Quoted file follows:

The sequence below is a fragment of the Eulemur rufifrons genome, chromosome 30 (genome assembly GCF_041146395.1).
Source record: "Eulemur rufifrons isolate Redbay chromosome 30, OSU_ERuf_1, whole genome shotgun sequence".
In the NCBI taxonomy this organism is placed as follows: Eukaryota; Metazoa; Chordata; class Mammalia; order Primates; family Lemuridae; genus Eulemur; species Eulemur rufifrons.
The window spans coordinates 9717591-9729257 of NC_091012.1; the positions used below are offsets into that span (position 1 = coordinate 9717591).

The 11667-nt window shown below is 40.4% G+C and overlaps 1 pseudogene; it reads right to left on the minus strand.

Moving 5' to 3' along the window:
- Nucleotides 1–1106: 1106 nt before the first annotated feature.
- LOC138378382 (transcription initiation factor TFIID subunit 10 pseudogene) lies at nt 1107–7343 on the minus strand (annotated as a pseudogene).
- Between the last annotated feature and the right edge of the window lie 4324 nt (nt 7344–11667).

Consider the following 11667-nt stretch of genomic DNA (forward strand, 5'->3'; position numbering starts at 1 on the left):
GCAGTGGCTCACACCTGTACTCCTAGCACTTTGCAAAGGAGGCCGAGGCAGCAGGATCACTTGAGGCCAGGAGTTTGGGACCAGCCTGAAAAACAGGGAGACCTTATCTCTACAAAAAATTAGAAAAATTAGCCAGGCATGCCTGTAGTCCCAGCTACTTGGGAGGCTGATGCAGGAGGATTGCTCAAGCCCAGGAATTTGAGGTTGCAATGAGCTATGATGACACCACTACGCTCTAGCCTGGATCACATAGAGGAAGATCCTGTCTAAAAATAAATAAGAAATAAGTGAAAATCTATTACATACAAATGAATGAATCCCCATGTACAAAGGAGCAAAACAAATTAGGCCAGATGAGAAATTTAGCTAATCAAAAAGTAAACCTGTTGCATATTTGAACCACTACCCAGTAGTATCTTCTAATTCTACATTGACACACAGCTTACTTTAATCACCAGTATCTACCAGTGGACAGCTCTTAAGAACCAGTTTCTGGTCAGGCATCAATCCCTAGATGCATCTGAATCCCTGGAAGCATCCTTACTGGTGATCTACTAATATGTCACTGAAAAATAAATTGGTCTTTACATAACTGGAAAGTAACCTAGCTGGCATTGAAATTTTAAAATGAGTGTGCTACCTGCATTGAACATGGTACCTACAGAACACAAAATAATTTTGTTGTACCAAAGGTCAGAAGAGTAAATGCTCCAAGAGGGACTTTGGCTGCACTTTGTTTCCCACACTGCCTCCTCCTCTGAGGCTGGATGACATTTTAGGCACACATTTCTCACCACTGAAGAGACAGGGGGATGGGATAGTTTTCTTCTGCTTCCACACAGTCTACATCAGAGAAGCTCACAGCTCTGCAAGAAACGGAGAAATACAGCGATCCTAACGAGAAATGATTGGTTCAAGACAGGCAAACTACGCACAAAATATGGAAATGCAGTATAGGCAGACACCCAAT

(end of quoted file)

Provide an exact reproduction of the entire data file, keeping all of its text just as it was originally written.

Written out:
The sequence below is a fragment of the Eulemur rufifrons genome, chromosome 30 (genome assembly GCF_041146395.1).
Source record: "Eulemur rufifrons isolate Redbay chromosome 30, OSU_ERuf_1, whole genome shotgun sequence".
In the NCBI taxonomy this organism is placed as follows: Eukaryota; Metazoa; Chordata; class Mammalia; order Primates; family Lemuridae; genus Eulemur; species Eulemur rufifrons.
The window spans coordinates 9717591-9729257 of NC_091012.1; the positions used below are offsets into that span (position 1 = coordinate 9717591).

The 11667-nt window shown below is 40.4% G+C and overlaps 1 pseudogene; it reads right to left on the minus strand.

Moving 5' to 3' along the window:
- Nucleotides 1–1106: 1106 nt before the first annotated feature.
- LOC138378382 (transcription initiation factor TFIID subunit 10 pseudogene) lies at nt 1107–7343 on the minus strand (annotated as a pseudogene).
- Between the last annotated feature and the right edge of the window lie 4324 nt (nt 7344–11667).

Consider the following 11667-nt stretch of genomic DNA (forward strand, 5'->3'; position numbering starts at 1 on the left):
GCAGTGGCTCACACCTGTACTCCTAGCACTTTGCAAAGGAGGCCGAGGCAGCAGGATCACTTGAGGCCAGGAGTTTGGGACCAGCCTGAAAAACAGGGAGACCTTATCTCTACAAAAAATTAGAAAAATTAGCCAGGCATGCCTGTAGTCCCAGCTACTTGGGAGGCTGATGCAGGAGGATTGCTCAAGCCCAGGAATTTGAGGTTGCAATGAGCTATGATGACACCACTACGCTCTAGCCTGGATCACATAGAGGAAGATCCTGTCTAAAAATAAATAAGAAATAAGTGAAAATCTATTACATACAAATGAATGAATCCCCATGTACAAAGGAGCAAAACAAATTAGGCCAGATGAGAAATTTAGCTAATCAAAAAGTAAACCTGTTGCATATTTGAACCACTACCCAGTAGTATCTTCTAATTCTACATTGACACACAGCTTACTTTAATCACCAGTATCTACCAGTGGACAGCTCTTAAGAACCAGTTTCTGGTCAGGCATCAATCCCTAGATGCATCTGAATCCCTGGAAGCATCCTTACTGGTGATCTACTAATATGTCACTGAAAAATAAATTGGTCTTTACATAACTGGAAAGTAACCTAGCTGGCATTGAAATTTTAAAATGAGTGTGCTACCTGCATTGAACATGGTACCTACAGAACACAAAATAATTTTGTTGTACCAAAGGTCAGAAGAGTAAATGCTCCAAGAGGGACTTTGGCTGCACTTTGTTTCCCACACTGCCTCCTCCTCTGAGGCTGGATGACATTTTAGGCACACATTTCTCACCACTGAAGAGACAGGGGGATGGGATAGTTTTCTTCTGCTTCCACACAGTCTACATCAGAGAAGCTCACAGCTCTGCAAGAAACGGAGAAATACAGCGATCCTAACGAGAAATGATTGGTTCAAGACAGGCAAACTACGCACAAAATATGGAAATGCAGTATAGGCAGACACCCAAT